Atlas Shrugged trilogy
Ayn Rand’s most enduring and longest work — a bloated corpse of an economics lecture dressed up as a novel — required three films to bring to the screen, each with increasingly tighter budget constraints. The films are set in a version of America where the government tightly regulates industry, redistributing wealth to unions and crippling the entrepreneurial spirit. Two titans of industry, Dagny Taggart and Henry Rearden, fight the regulations on their businesses and eventually join other business leaders in a strike against the government.
Critics often rake Atlas Shrugged over the coals for the worldview it espouses, but even the most fanatical free market acolyte must cringe at the meandering dialogue, none of which is improved through the medium of film. Characters in Atlas Shrugged do not engage in dialogue; they speak in polemics, ranting about the virtues of unrestrained self-interest, as their ideological opponents stutter and fall to their knees. The films are like a recording of a high-school debate scored with trite orchestral music.
The Last Airbender
M. Night Shyamalan had already squandered his reputation as a visionary director by 2010 after a string of increasingly reviled films, but the zenith point came with The Last Airbender, a live-action adaptation of Nickelodeon’s popular (and beloved) animated series. The Last Airbender is set in a fantasy world where people are divided into tribes that can each control (“bend”) a different element: earth, water, fire, or air. The world is peaceful until the Fire Nation starts a war of global conquest, using its industrial infrastructure to overwhelm the other nations.
The show slowly immersed viewers in the politics and culture of its fantasy world, but the movie has only so much time. The result is a film overstuffed with meandering exposition and stilted dialogue — a turducken of bad writing. The actors can do nothing to make the script come alive; even Dev Patel’s petulant villain could be better played by a plank with a scowl drawn on it.
It almost seems unfair to include The Room on this list, both because every other film writer has already taken shots at it, but also because the film is strangely charming in a way few terrible films are. The Room was the passion project of director Tommy Wiseau, a mysterious auteur who also plays the lead role of Tommy. Beloved by seemingly everyone, Tommy is nonetheless the victim of an affair between his girlfriend Lisa and best friend Mark. The Room could have simply turned out like any of a million mediocre dramas, but mediocrity was not enough. The film somehow it manages to do everything inexplicably, beautifully wrong.
The dialogue is not merely bland, but bizarre. When, discussing work at a coffee shop, Tommy breezily changes the subject, asking Mark “Anyway, how is your sex life?” One cannot help but wonder if the script was assembled through Markov chains. Why does The Room feature no less than three sex scenes in its first 20 or so minutes? Why do the characters spend so many conversations tossing a football around? Why are there numerous sequences of what appears to be stock footage of San Francisco? We may never understand what led to these decisions, but the result is a film that, by doing basically everything wrong, somehow feels so right. This is a film everybody should watch, preferably with friends and some sort of strong beverage.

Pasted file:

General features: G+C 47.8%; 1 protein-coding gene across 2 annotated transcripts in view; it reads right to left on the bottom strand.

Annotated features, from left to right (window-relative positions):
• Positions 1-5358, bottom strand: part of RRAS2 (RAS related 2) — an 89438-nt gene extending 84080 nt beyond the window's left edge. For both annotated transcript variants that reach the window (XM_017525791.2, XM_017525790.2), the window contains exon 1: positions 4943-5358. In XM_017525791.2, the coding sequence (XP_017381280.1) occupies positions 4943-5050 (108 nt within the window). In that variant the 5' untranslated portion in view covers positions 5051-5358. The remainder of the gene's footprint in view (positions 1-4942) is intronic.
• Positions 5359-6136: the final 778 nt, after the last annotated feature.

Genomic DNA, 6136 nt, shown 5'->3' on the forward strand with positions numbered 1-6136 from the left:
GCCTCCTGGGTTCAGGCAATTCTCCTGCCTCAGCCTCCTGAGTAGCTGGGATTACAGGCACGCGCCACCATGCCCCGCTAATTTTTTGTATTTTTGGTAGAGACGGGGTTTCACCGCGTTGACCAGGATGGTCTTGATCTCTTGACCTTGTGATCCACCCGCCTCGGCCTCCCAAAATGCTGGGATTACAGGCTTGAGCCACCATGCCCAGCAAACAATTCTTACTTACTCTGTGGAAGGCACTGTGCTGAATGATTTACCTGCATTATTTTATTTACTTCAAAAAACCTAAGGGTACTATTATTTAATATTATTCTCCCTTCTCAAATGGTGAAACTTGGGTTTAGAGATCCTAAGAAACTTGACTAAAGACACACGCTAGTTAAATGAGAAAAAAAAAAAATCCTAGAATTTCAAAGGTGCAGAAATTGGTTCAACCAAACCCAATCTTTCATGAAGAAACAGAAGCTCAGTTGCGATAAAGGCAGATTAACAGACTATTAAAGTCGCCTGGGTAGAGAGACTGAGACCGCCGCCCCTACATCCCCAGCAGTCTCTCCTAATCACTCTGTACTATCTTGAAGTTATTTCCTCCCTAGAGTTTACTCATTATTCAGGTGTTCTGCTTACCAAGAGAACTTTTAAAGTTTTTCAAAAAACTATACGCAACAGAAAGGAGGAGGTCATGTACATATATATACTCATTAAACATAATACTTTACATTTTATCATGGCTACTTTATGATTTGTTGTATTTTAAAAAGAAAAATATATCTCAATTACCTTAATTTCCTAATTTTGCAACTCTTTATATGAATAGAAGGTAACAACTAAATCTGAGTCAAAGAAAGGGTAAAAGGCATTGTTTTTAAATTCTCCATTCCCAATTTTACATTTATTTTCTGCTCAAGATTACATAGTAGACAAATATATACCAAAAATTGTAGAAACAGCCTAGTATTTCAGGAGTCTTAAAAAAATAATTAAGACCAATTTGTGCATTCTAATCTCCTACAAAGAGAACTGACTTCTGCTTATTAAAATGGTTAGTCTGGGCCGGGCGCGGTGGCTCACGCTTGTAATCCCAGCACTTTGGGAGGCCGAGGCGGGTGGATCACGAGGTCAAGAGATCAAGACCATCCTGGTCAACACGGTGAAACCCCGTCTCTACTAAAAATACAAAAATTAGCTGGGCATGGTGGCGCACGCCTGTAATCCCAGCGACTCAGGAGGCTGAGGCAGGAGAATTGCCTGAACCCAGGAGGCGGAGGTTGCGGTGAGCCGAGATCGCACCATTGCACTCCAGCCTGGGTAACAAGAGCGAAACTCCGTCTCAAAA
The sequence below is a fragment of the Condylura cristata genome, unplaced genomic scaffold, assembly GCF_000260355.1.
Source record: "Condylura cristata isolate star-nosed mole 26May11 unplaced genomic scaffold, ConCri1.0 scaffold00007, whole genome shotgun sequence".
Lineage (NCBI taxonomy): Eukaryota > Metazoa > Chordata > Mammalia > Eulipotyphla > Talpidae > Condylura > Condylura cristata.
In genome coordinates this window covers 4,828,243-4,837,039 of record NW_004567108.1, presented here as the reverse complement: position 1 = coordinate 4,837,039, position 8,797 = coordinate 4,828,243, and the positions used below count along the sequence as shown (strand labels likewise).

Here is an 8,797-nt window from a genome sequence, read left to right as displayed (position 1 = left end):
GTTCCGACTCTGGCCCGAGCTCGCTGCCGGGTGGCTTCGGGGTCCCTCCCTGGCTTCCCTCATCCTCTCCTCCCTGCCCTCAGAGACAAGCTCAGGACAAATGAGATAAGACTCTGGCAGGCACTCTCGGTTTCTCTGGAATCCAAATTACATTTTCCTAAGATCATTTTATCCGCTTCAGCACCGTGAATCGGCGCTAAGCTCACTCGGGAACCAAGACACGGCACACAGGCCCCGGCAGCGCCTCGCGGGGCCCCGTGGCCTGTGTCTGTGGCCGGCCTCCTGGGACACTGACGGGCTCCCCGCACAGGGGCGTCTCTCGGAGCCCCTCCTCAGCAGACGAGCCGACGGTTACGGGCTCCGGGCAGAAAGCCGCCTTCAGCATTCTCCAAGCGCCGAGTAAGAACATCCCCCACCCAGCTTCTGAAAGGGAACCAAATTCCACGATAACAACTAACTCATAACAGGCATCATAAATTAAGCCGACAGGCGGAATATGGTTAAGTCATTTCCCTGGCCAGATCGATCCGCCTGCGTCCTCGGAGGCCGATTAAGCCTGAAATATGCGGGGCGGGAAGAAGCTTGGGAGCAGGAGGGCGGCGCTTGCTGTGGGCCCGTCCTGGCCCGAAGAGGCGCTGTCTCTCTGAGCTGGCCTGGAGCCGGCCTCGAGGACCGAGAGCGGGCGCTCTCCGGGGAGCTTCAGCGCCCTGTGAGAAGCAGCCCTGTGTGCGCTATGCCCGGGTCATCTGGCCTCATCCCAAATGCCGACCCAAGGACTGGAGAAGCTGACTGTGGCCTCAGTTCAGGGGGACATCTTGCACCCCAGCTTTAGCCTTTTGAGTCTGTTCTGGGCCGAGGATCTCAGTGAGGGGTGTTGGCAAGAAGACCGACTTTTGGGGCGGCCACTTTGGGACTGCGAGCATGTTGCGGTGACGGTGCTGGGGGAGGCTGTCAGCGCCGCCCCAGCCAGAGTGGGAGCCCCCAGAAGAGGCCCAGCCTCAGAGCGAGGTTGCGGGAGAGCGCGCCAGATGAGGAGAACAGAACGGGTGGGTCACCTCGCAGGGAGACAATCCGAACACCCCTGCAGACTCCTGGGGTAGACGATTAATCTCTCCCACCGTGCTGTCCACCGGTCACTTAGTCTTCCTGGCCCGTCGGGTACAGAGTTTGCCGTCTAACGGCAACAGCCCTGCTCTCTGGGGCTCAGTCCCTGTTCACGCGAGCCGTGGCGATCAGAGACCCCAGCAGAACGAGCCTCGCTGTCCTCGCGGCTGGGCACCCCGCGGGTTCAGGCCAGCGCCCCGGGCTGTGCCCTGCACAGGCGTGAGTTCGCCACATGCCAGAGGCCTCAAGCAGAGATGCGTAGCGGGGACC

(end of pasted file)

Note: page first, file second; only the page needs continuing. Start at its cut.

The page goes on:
Imagine a film like Toy Story, except the toys are replaced with food mascots and the themes of friendship and aging replaced with grotesque, uninhibited product placement. Now stop, because you need not imagine it — such a movie basically exists. Foodfight! peeks into the secret life of food mascots and is set in a supermarket where an idyllic community of characters, including Charlie the Tuna and Twinkie the Kid, face invasion from a host of generic products decked out in Nazi imagery. The protagonist is Dex Dogtective (Charlie Sheen), a dog dressed like Dick Tracy, who is searching for his missing girlfriend, a raisin-peddling cat-lady named Sunshine Goodness (Hilary Duff).
Foodfight! languished in development for around a decade, yet it looks like something a student would cobble together for midterms after a week of popping molly. The film is hideous, poorly animated, and shameless in its product placement.
God’s Not Dead
God’s Not Dead is painful to sit through. The central conflict of the film is that Josh Wheaton (Shane Harper), an evangelical Christian, enrolls in a philosophy course at his college, only to butt heads with the professor, Jeffrey Radisson (Kevin Sorbo). Smug and vindictive, Raddison is a militant atheist who demands that the students sign a pledge stating that “God is dead” in order to pass the class. When Josh refuses, Radisson offers him a test: prove that God is real via debate, or fail the class.
To call God’s Not Dead propaganda would make it seem more morally complex than it is; Frank Capra gave the Axis more credit than this film does atheists, or even other religions, for that matter. Every character in the film is either a Christian struggling to maintain their faith as society tries to beat it out of them, or an angry nonbeliever. Another advantage of actual propaganda: craftsmanship, which God’s Not Dead is sorely lacking. Given the staid direction and grocery-store lighting, the director seems to have had little idea of what to do beyond record the actors reading their lines.